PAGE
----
While at Camp Robinson, we learned how to load, shoot, and take apart, clean, and put back together, the rifle, machine gun, and BAR (Browning Automatic Rifle). We also learned to crawl around on your belly. I got one of the worst cases of chigger bites in history! I bought some vaseline and sulphur, and made a paste to put on my belly, but the chiggers licked it off, and kept right on biting.
The high point while at Camp Robinson was when Geneva and Mildred (Claude’s wife) came to see me on May 3rd. They stayed at the Marion Hotel. I wasn’t able to get out of camp too much, but we made the most of their visit. They left May 5th.
Towards the end of our training period, they passed around a postcard to everyone that said, “Do you want to volunteer for hazardous duty?”. I thought this meant, did I want to go overseas, so I put down, Yes! That was the reason I wound up where I did in the Army!
The only friends I made at Robinson was, Harold Floyd, a local fellow and a guy by the name of Byerly. After Camp [Robinson], I never saw them again.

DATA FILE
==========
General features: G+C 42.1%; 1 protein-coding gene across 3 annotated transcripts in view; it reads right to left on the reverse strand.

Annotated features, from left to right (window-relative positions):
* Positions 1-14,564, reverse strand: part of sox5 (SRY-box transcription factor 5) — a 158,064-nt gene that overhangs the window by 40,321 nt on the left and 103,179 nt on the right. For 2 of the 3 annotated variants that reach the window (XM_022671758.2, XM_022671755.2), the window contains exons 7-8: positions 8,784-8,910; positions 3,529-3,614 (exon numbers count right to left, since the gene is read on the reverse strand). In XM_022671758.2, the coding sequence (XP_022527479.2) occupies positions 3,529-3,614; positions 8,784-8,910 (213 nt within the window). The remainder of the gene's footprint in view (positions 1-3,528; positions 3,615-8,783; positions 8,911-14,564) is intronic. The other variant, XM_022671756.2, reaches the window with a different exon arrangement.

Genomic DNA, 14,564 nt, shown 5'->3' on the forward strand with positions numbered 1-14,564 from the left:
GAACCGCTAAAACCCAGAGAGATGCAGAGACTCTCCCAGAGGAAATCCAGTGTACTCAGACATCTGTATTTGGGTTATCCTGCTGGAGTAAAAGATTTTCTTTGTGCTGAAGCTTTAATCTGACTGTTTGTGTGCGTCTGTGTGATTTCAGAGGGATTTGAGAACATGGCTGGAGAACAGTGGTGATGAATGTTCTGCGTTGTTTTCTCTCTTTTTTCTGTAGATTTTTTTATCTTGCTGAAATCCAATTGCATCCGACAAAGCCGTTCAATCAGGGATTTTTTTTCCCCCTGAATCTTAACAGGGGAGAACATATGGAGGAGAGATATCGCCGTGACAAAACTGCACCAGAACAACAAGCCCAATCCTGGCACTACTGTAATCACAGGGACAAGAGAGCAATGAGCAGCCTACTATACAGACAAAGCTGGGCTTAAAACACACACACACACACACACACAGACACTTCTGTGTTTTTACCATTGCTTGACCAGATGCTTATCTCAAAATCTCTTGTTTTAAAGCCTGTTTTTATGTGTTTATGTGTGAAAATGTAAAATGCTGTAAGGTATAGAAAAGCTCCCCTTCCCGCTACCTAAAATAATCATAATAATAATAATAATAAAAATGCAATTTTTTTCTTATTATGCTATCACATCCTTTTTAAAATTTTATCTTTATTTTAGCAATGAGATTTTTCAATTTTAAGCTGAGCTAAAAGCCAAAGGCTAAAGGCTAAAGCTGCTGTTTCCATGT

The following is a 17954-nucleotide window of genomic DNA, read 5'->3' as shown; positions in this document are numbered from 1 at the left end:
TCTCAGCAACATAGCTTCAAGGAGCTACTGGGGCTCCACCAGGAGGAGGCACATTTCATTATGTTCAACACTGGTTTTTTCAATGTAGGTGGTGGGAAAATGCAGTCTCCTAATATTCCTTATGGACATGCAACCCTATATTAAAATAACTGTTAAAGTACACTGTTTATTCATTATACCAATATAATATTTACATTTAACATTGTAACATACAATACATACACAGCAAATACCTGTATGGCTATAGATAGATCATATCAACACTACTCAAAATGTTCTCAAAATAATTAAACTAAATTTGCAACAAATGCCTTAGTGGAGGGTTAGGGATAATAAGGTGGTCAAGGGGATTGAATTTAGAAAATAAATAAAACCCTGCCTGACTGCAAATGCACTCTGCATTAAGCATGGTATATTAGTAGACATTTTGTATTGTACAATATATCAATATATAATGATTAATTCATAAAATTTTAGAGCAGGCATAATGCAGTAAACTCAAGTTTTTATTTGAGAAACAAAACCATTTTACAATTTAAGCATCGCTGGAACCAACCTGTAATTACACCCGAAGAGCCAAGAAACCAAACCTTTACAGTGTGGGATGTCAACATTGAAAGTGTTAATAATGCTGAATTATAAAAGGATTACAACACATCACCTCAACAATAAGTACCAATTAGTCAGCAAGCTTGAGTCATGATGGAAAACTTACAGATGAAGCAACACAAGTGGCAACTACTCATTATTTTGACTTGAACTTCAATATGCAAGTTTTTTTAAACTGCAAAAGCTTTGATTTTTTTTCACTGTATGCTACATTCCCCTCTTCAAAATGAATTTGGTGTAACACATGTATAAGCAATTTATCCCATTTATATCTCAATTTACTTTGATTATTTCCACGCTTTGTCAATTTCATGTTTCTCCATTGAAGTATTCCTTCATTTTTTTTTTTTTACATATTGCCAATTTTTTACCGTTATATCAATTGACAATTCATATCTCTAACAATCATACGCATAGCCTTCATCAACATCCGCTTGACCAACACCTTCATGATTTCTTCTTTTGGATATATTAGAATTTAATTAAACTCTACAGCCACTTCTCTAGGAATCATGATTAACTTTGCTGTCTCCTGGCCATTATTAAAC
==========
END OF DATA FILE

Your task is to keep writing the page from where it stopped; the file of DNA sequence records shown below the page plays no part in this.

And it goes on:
Snook’s dates are off by two months for Gee and Mildred’s visit, as they visited over the 4th of July holiday, and, given he had Mildred’s hand-typed account and Gee’s scrapbooks to consult, it’s confusing why he would have that detail wrong. According to the dates on the memoir’s prior page (in Part 1), corroborated by local newspaper articles, Snook was not yet in the Army on May 3rd. He also incorrectly refers to Camp Grant instead of Camp Robinson in his last sentence here.
The Byerly he mentions was also mentioned in Mildred’s account, as Corporal Beierle. I have not yet been able to completely identify who this man is, but my two best candidates are Corporal Frank Beierle, HQ 3rd Bn, 134th Infantry, who I have not been able to verify was at Camp Robinson, and Joseph E Byerly, who was a recruit at Camp Robinson, but only listed as a Private in the records I’ve located. If you can provide more information about either of these men, please contact me.
Anyone who has spent time lying in the grass in the Midwest is familiar with the horrors and pains of chigger bites. Powdered sulfur is a common natural treatment and repellent for chiggers, and remedies using a Vaseline and sulfur mixture appear to be common, though in recipes I found, the ratio of sulfur varies between 5% and 10%. Perhaps Snook just needed a mixture heavier on the sulfur. The problem was widespread enough that even the Arkansas National Guard Museum included a picture of a World War II soldier applying a chigger remedy in their history of Camp Robinson.